Saturday, May 11, 2013

Take Two Botox and Call Me in the Morning. My claw-arm and my right knee are dead in the water, although WalkAide helps. I had a catastrophic massive stroke 13 years ago. Go figure.


I need Botox. Now.

My claw-arm and my right knee are dead in the water, although WalkAide helps. www.walkaide.com The peroneal nerve lifts the foot electronically. It's a cattle prod, essentially. The left hand does everything from cooking froot loops and deep-friedTwinkies and to open the mail for snarky politicians, one-handed yet. The left appendage goes for wood in the garage. I'm an excellent woodburner-fire-builder, again one-hand. My right-hand sits there, confused.

The right hand and foot has feeling. My fingers work, minimally. My brain knows fore and aft, back and forth; my hand has flexion. Ditto for my leg. http://www.youtube.com/watch?v=XNr-IKMGS08  Watch the video.  Botox relaxes the muscles. A mini-Baclofen; simplistic I know, but you get the drift.

I'm 65, I had a catastrophic massive stroke 13 years ago. Aphasic and mute, my blood pressure was 68/23, my right arm and leg were non-existent and basically I didn't know my name. Not good. On Christmas Eve, Dec. 24, 1999 in Allegheny General Hospital at Pittsburgh, I lay in supraventricular tachycardia as fast as 220 beats per minute and a stroke to boot. I believe it's mercury fillings, but that's a another story.

The doctors shipped me off to Allegheny General via Frick Hospital (Excela).  At the time of transfer, I took, among others, low-dose Dopamine. Dopamine controls the brain's reward and pleasures center, I took an IV Levaquin to fight bacterial the body and, hey, where's the heparin for thinning the blood? Nary a warfarin. And the blood pressure medications? Where is it? Mighty strange. But I'm no doctor.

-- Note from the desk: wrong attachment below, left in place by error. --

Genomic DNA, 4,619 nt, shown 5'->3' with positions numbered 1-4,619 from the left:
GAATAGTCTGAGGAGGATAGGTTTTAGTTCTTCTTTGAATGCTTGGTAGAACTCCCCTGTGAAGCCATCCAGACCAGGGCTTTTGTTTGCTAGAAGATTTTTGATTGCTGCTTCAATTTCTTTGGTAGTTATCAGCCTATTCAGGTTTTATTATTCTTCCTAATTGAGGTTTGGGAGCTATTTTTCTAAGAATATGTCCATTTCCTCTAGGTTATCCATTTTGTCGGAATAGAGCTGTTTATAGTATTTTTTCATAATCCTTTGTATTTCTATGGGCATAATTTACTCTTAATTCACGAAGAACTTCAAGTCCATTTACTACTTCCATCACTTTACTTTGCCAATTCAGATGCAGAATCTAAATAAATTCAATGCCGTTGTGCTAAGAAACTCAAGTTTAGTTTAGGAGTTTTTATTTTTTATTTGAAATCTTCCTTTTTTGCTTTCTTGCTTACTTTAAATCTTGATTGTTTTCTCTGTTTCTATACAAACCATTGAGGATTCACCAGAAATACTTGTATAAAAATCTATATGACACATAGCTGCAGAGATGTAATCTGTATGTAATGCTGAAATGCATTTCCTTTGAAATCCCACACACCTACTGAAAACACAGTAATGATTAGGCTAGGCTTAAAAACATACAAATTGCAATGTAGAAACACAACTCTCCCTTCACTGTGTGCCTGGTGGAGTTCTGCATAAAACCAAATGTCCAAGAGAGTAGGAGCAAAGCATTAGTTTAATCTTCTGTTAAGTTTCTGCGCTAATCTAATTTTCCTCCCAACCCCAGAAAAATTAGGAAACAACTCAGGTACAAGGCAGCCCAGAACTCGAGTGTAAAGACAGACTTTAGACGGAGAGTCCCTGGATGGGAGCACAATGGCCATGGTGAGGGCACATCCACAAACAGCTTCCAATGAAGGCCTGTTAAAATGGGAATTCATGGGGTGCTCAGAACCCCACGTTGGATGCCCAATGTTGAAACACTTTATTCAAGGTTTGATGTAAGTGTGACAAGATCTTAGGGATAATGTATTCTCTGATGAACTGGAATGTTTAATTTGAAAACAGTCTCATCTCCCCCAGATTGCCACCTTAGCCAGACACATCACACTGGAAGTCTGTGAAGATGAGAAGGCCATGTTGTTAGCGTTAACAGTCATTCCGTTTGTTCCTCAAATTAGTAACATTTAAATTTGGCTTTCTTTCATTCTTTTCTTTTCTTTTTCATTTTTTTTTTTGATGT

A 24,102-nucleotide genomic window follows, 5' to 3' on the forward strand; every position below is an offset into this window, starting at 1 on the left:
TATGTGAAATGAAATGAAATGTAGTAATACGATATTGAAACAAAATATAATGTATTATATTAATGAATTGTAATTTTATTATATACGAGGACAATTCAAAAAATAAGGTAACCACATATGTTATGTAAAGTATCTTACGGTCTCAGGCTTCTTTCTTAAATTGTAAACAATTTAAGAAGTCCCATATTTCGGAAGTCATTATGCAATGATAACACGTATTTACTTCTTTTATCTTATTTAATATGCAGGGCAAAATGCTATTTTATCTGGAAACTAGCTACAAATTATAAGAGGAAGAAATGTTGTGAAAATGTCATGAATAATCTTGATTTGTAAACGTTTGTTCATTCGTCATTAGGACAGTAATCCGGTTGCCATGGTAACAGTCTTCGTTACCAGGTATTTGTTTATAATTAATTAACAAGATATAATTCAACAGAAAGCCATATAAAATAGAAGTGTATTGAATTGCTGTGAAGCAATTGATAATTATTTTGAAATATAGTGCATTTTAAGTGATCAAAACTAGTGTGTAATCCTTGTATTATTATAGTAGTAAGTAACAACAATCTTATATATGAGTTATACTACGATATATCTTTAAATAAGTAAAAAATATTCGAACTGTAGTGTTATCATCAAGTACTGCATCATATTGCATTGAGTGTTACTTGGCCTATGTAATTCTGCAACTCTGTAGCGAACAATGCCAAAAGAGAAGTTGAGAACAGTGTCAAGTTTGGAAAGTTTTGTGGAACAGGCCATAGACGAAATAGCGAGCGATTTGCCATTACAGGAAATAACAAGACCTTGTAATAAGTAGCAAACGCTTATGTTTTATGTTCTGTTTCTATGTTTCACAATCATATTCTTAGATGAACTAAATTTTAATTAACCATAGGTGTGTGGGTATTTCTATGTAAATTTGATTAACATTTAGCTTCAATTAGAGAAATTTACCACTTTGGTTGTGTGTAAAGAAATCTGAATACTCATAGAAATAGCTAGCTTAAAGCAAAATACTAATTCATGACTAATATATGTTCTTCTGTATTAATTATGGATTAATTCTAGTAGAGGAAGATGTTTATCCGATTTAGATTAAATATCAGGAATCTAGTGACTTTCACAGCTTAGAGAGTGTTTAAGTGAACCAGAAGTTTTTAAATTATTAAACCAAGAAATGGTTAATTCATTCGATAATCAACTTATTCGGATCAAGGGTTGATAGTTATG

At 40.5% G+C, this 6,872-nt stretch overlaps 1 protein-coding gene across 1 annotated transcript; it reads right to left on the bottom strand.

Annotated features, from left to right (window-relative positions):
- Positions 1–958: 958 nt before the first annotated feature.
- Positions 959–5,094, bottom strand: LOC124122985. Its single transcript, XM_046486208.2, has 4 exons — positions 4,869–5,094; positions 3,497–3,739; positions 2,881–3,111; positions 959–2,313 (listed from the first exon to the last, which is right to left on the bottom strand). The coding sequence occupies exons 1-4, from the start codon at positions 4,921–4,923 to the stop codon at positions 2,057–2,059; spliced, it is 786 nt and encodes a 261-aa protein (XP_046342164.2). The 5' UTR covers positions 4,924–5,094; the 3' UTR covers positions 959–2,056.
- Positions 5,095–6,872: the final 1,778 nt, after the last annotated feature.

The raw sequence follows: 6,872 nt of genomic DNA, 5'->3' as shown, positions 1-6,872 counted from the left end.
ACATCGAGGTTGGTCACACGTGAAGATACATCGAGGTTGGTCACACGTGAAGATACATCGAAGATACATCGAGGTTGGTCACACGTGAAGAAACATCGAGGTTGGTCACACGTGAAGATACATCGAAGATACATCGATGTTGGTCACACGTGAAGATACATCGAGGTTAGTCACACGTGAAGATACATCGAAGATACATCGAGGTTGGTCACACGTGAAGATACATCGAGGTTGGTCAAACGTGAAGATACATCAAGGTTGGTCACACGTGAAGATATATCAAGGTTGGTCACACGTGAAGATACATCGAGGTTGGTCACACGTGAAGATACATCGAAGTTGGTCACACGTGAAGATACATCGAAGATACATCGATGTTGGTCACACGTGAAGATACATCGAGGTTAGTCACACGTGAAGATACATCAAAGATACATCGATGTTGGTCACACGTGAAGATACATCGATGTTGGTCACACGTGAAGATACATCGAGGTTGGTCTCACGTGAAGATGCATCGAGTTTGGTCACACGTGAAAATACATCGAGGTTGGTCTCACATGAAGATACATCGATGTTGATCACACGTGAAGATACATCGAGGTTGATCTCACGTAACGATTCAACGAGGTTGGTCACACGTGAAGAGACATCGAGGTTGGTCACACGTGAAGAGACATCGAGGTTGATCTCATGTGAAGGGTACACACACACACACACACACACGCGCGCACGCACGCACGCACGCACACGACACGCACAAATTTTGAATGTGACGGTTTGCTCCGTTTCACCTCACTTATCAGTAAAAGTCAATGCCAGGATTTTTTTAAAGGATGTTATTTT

In retrospect, Frick's OK. A stroke is a stroke is a stroke. Nothing changes that; it's done. Doom. My son, Jeffrey, transferred to Pittsburgh. He meant well, but I couldn't speak at all in Frick. Nada, nyet, tout. Frightening.

Before the stroke I ran, a non-smoker, I was a drinker (Chivas Regal and Absolut) and I detested medication. After the accident, a myriad of drugs existed from aspirin, Lopressor, Calan, the insidous warfarin (I'm off that), simivastatin (I'm off that) and a host meds.  Simivastatin (Zocor-cholesterol) makes me crazy...funky joint pains in my calf muscles and a general feeling of weakness. Side effects. My cholesterol is 275. No processed food...it's Franken-food. (I'm kidding about loops and Twinkies.)

Today, I take aspirin (81 mg.), metaprolol (Lopressor), 25 mg. in the morning and evening, vitamin D-3 1000 mg, krill oil 300 mg, and Chlorella. It's a micro-algae for mercury.

I'm tired of my left hand and leg. Crib notes at the ready, I'm calling the neurologist. I'm a little bit aphasic, well, a lot aphasic. Crib notes are handy for words, phrases and sentences. After the stroke I was a blank slate, a one-word answers. For example: food, bathroom, mail, TV, etc. Slowly but surely I graduated to sentences. Hence, I have crib notes, a "coach", me, extracting words. Kind of a script. In the evening, when I'm tired, a revert back to the blank slate. Lights on, but nobody's home. Without question, I'm aphasic.

"I'm Mickie Roller. I want Botox."  The crib notes are succinct and effective; a script.

Louis W. Catalano, MD is an neurologist in Greensburg, PA and the three physicians, a man and two women, comprised the Neurological Institute of Western Pennsylvania. I had an appointment for May 29, 2013 at 2:00 PM, my doctor is Marti Haykin, MD.  She's board-certified in Neurology by the American Board of Psychiatry and Neurology.

The manager informed me the package of information, the social security, where I live, and most important, the insurance. I have Keystone Blue and Medicare.  Medicare is murky, Medicare doesn't cover Botox. For example, hypothetically, I'm 30 years old. Keystone Blue covers Botox. Whoopie. End of story.

I'm 65. Medicare serves as an umbrella, a filter, as it were; bed pans, walkers, blood tests, specifically, Botox is not covered. Keystone Blue, in conjunction with Medicare, is not covered. Keystone Blue supersedes Medicare. I told you it's obscure. Ah, Medicare.

I called Botox. The Botox patient assistance program helps financially eligible patients receive the Botox treatment they need.  (1-800-44-BOTOX, Option 4, Mon.-Fri. 9 am to 8 pm ET) I looked on the internet; probably $1500 +/-.

Stay tuned for May 29 I'm ready. I'm excited.
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